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Modeling Product Search Relevance in e-Commerce

arXiv.org Machine Learning

With the rapid growth of e-Commerce, online product search has emerged as a popular and effective paradigm for customers to find desired products and engage in online shopping. However, there is still a big gap between the products that customers really desire to purchase and relevance of products that are suggested in response to a query from the customer. In this paper, we propose a robust way of predicting relevance scores given a search query and a product, using techniques involving machine learning, natural language processing and information retrieval. We compare conventional information retrieval models such as BM25 and Indri with deep learning models such as word2vec, sentence2vec and paragraph2vec. We share some of our insights and findings from our experiments.


Machine Learning in Python: Building a Linear Regression Model

#artificialintelligence

Machine Learning in Python: Building a Linear Regression Model In this video, I will be showing you how to build a linear regression model in Python using the scikit-learn package. We will be using the Diabetes dataset (built-in data from scikit-learn) and the Boston Housing (download from GitHub) dataset. This video is part of the [Python Data Science Project] series. If you're new here, it would mean the world to me if you would consider subscribing to this channel. Disclaimer: Chanin is a participant in the Amazon Services LLC Associates Program, an affiliate advertising program designed to provide a means for sites to earn advertising fees by advertising and linking to http://www.amazon.com.


Build PMML-based Applications and Generate Predictions in AWS Amazon Web Services

#artificialintelligence

If you generate machine learning (ML) models, you know that the key challenge is exporting and importing them into other frameworks to separate model generation and prediction. Many applications use PMML (Predictive Model Markup Language) to move ML models from one framework to another. PMML is an XML representation of a data mining model. In this post, I show how to build a PMML application on AWS. First, you build a PMML model in Apache Spark using Amazon EMR.


Large Scale Online Brand Networks to Study Brand Effects

AAAI Conferences

Mining consumer perceptions of brands has been a dominant research area in marketing. The marketing literature provides a well-developed rationale for proposing brands as intangible assets that significantly contribute to firm performance. Consumer-brand perceptions typically collected through surveys or focus groups, require recruitment and interaction with a large set of participants; leading to cost, feasibility and validity issues. The advent of web 2.0 opens the door to the application of a wide range of data-centric approaches which can automate and scale beyond the traditional methods used in marketing science. We address this knowledge area by exploiting social media based brand communities to generate a brand network, incorporating consumer perceptions across a broad ecosystem of brands. A brand network is one in which individual nodes represent brands, and a weighted link between two nodes represents the strength of consumer co-interest in these two brands. The implicit brand-brand network is used to examine two branding effects, in particular, positioning and performance. We use hard and soft clustering algorithms, Walktrap Clustering and Stochastic Block Modelling respectively, to identify subsets of closely related brands; and this provides the basis for examining brand positioning. We also examine how a focal brand’s location in the brand network relates to performance, measured in terms of relative market share. For this, a hierarchical regression analysis is conducted between brand network variables and brand performance. While the size of brand community on Twitter does relate to brand performance, the brand network variables like degree, eigenvector centrality and between-industry links help improve the model fit considerably.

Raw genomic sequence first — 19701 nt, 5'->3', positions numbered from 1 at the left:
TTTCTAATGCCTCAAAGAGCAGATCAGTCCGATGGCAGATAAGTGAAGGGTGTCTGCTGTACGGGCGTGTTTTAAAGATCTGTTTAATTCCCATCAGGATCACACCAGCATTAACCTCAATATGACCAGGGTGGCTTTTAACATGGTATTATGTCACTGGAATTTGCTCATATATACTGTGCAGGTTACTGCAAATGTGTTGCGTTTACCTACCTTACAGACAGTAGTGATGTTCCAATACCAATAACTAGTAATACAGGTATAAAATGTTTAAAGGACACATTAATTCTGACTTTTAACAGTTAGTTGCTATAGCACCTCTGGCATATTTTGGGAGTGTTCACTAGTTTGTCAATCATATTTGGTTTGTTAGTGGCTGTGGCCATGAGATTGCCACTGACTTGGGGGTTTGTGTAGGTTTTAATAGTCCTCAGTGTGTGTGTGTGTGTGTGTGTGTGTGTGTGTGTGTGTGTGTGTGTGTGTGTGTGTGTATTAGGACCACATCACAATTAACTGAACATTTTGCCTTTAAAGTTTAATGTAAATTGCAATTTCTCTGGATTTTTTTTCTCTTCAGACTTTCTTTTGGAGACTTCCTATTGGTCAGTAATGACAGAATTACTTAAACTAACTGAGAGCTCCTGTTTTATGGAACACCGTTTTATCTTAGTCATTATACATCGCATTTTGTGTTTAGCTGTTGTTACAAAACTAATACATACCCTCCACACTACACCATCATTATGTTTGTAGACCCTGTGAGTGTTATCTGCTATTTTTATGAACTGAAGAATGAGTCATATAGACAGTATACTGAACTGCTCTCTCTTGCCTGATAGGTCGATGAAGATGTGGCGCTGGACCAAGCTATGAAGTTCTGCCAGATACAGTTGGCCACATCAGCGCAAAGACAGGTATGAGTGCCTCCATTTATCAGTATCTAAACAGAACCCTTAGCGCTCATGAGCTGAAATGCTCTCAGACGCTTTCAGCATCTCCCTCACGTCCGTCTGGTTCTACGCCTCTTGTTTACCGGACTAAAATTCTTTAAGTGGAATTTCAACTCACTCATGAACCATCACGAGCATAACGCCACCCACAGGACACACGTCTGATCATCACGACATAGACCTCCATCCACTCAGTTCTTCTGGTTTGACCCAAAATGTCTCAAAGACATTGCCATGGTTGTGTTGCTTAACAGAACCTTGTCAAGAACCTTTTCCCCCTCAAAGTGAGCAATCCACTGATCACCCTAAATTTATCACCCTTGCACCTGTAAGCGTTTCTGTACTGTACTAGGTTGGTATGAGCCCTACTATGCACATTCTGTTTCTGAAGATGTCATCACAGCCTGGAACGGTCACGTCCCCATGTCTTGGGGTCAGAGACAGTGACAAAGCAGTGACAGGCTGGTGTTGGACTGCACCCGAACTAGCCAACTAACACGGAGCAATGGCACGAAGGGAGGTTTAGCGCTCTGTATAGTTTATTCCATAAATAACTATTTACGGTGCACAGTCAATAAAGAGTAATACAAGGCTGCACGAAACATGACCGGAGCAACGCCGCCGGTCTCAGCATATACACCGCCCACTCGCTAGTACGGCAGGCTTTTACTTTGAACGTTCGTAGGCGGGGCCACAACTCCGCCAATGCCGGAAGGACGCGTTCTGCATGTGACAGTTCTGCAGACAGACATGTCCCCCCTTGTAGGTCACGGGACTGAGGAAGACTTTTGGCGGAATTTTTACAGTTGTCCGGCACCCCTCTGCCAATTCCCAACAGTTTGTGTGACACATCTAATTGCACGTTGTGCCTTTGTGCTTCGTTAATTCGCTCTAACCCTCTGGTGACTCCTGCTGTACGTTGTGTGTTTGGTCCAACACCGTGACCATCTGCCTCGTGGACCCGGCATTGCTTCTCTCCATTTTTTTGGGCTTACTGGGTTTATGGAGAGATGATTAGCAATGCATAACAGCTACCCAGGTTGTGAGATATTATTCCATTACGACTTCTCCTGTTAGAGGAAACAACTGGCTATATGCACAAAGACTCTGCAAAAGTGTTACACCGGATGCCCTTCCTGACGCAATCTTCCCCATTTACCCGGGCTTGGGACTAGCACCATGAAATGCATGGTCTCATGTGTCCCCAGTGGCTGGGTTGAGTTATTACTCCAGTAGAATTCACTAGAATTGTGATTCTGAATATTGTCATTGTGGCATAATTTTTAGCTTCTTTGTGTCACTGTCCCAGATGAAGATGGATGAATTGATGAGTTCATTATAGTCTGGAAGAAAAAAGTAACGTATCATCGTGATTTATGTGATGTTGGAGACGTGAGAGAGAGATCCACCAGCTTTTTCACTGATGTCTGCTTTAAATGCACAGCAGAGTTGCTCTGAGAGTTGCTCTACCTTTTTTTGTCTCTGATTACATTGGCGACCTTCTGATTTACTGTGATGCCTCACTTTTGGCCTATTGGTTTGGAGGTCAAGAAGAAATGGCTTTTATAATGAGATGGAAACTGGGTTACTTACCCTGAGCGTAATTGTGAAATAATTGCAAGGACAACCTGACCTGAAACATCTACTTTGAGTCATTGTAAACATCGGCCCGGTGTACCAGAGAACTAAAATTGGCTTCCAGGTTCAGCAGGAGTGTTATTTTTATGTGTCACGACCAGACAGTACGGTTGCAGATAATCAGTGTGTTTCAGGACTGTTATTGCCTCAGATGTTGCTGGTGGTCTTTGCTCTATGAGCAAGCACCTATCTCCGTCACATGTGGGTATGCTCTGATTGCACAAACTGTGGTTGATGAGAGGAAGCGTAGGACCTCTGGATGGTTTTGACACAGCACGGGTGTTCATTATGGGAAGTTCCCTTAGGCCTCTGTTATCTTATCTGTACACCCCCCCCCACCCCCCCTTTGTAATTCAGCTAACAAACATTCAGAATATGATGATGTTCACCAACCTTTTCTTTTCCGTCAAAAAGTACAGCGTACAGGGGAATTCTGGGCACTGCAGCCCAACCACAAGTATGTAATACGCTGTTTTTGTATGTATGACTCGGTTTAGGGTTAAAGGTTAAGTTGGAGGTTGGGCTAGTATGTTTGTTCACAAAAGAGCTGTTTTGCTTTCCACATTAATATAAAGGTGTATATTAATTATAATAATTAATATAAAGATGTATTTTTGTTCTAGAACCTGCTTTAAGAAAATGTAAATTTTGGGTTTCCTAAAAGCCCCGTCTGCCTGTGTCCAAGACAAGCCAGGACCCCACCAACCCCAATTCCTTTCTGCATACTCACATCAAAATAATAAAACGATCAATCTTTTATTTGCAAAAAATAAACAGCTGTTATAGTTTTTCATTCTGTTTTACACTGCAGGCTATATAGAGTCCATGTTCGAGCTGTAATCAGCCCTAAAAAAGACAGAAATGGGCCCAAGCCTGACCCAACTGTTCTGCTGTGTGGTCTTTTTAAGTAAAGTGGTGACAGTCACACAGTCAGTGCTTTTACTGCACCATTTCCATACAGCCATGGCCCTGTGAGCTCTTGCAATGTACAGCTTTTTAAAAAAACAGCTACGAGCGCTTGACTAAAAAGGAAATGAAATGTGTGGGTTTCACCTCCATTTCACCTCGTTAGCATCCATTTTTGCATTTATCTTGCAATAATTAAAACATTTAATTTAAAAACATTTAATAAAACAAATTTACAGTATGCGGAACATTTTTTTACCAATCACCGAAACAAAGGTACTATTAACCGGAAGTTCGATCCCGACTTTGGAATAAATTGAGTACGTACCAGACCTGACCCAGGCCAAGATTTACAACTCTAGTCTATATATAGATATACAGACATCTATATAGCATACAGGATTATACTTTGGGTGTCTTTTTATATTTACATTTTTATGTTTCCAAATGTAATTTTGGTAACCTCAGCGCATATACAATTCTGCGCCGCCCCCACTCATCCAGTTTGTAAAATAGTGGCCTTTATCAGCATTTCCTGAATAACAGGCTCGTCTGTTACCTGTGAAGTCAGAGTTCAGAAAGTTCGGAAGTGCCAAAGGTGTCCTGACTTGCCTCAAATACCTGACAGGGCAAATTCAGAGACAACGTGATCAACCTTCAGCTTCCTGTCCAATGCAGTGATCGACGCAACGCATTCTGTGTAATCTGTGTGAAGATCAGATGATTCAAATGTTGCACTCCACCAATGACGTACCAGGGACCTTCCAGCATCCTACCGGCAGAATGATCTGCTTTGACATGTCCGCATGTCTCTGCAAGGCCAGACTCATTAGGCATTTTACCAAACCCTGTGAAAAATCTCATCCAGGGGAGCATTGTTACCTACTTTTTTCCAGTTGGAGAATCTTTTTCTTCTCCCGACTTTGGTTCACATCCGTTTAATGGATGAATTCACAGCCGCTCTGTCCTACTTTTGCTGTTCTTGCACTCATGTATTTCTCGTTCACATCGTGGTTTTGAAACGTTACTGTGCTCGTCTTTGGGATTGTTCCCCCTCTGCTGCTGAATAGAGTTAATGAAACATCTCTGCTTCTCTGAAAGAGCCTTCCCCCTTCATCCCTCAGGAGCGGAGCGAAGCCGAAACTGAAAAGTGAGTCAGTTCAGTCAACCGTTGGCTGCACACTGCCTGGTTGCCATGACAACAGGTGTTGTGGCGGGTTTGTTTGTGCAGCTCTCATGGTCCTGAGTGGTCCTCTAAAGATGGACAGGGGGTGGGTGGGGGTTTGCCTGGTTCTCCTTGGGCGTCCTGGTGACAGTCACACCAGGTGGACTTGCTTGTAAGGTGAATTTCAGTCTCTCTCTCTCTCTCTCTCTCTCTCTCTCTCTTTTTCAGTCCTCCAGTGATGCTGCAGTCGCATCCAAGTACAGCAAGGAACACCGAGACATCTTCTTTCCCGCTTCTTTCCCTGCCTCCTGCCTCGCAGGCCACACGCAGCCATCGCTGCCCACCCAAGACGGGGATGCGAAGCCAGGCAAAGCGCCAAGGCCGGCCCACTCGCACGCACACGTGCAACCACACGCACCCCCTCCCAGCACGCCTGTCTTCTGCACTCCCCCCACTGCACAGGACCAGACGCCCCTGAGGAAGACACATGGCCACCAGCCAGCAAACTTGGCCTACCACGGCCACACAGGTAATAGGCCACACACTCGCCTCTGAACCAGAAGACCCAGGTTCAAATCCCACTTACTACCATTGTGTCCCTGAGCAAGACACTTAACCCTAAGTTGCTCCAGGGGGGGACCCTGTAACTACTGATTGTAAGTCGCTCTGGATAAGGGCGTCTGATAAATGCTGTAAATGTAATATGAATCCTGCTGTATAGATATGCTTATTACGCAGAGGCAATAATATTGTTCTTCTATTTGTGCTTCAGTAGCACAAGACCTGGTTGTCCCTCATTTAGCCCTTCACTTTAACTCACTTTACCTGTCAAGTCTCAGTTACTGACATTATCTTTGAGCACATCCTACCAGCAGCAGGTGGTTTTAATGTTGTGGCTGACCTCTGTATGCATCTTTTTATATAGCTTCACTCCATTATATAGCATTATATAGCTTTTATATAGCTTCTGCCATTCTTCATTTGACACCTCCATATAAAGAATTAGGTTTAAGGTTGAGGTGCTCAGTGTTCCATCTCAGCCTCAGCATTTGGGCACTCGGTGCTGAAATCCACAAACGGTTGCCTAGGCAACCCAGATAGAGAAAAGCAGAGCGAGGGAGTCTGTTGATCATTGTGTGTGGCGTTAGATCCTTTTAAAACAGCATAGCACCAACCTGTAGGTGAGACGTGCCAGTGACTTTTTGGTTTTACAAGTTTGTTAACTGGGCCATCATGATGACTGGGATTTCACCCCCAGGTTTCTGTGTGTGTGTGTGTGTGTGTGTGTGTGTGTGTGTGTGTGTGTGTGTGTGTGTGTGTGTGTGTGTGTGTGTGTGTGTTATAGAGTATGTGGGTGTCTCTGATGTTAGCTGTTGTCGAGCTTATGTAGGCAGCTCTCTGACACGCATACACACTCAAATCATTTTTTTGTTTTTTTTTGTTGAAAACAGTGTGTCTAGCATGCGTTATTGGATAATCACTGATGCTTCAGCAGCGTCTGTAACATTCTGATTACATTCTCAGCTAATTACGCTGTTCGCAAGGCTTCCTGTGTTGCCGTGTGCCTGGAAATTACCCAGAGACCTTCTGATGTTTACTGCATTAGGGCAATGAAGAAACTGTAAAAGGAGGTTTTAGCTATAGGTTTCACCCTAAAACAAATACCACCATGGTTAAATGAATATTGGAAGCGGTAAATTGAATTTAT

Atlas: A Dataset and Benchmark for E-commerce Clothing Product Categorization

arXiv.org Machine Learning

In E-commerce, it is a common practice to organize the product catalog using product taxonomy. This enables the buyer to easily locate the item they are looking for and also to explore various items available under a category. Product taxonomy is a tree structure with 3 or more levels of depth and several leaf nodes. Product categorization is a large scale classification task that assigns a category path to a particular product. Research in this area is restricted by the unavailability of good real-world datasets and the variations in taxonomy due to the absence of a standard across the different e-commerce stores. In this paper, we introduce a high-quality product taxonomy dataset focusing on clothing products which contain 186,150 images under clothing category with 3 levels and 52 leaf nodes in the taxonomy. We explain the methodology used to collect and label this dataset. Further, we establish the benchmark by comparing image classification and Attention based Sequence models for predicting the category path. Our benchmark model reaches a micro f-score of 0.92 on the test set. The dataset, code and pre-trained models are publicly available at \url{https://github.com/vumaasha/atlas}. We invite the community to improve upon these baselines.